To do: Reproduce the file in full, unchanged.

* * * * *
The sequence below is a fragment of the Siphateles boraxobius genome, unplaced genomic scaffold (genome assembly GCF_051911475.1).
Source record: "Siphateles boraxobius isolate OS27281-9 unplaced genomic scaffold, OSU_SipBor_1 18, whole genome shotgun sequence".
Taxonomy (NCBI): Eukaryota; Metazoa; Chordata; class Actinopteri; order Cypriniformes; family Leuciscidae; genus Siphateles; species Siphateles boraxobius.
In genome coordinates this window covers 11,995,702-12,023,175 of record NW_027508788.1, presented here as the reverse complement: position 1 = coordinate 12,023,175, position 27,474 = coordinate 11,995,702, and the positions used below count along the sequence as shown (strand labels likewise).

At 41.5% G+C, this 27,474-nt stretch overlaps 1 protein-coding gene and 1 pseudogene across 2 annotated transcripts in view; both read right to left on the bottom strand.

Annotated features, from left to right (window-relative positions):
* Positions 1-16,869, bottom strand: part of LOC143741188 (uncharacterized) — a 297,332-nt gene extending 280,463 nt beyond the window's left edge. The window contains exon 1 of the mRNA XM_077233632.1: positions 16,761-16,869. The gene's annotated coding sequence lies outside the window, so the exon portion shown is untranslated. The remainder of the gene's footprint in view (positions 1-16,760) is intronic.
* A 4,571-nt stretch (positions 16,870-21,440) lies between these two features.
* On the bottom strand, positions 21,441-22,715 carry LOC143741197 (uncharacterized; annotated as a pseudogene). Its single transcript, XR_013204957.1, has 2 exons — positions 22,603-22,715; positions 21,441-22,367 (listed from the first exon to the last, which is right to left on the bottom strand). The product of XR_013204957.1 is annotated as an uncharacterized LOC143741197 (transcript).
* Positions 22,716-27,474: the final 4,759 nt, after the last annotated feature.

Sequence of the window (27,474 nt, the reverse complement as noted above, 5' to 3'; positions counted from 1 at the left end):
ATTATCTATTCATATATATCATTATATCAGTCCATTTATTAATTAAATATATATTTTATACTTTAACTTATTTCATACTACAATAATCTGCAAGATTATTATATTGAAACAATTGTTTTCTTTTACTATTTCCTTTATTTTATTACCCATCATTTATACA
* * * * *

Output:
The sequence below is a fragment of the Siphateles boraxobius genome, unplaced genomic scaffold (genome assembly GCF_051911475.1).
Source record: "Siphateles boraxobius isolate OS27281-9 unplaced genomic scaffold, OSU_SipBor_1 18, whole genome shotgun sequence".
Taxonomy (NCBI): Eukaryota; Metazoa; Chordata; class Actinopteri; order Cypriniformes; family Leuciscidae; genus Siphateles; species Siphateles boraxobius.
In genome coordinates this window covers 11,995,702-12,023,175 of record NW_027508788.1, presented here as the reverse complement: position 1 = coordinate 12,023,175, position 27,474 = coordinate 11,995,702, and the positions used below count along the sequence as shown (strand labels likewise).

At 41.5% G+C, this 27,474-nt stretch overlaps 1 protein-coding gene and 1 pseudogene across 2 annotated transcripts in view; both read right to left on the bottom strand.

Annotated features, from left to right (window-relative positions):
* Positions 1-16,869, bottom strand: part of LOC143741188 (uncharacterized) — a 297,332-nt gene extending 280,463 nt beyond the window's left edge. The window contains exon 1 of the mRNA XM_077233632.1: positions 16,761-16,869. The gene's annotated coding sequence lies outside the window, so the exon portion shown is untranslated. The remainder of the gene's footprint in view (positions 1-16,760) is intronic.
* A 4,571-nt stretch (positions 16,870-21,440) lies between these two features.
* On the bottom strand, positions 21,441-22,715 carry LOC143741197 (uncharacterized; annotated as a pseudogene). Its single transcript, XR_013204957.1, has 2 exons — positions 22,603-22,715; positions 21,441-22,367 (listed from the first exon to the last, which is right to left on the bottom strand). The product of XR_013204957.1 is annotated as an uncharacterized LOC143741197 (transcript).
* Positions 22,716-27,474: the final 4,759 nt, after the last annotated feature.

Sequence of the window (27,474 nt, the reverse complement as noted above, 5' to 3'; positions counted from 1 at the left end):
ATTATCTATTCATATATATCATTATATCAGTCCATTTATTAATTAAATATATATTTTATACTTTAACTTATTTCATACTACAATAATCTGCAAGATTATTATATTGAAACAATTGTTTTCTTTTACTATTTCCTTTATTTTATTACCCATCATTTATACA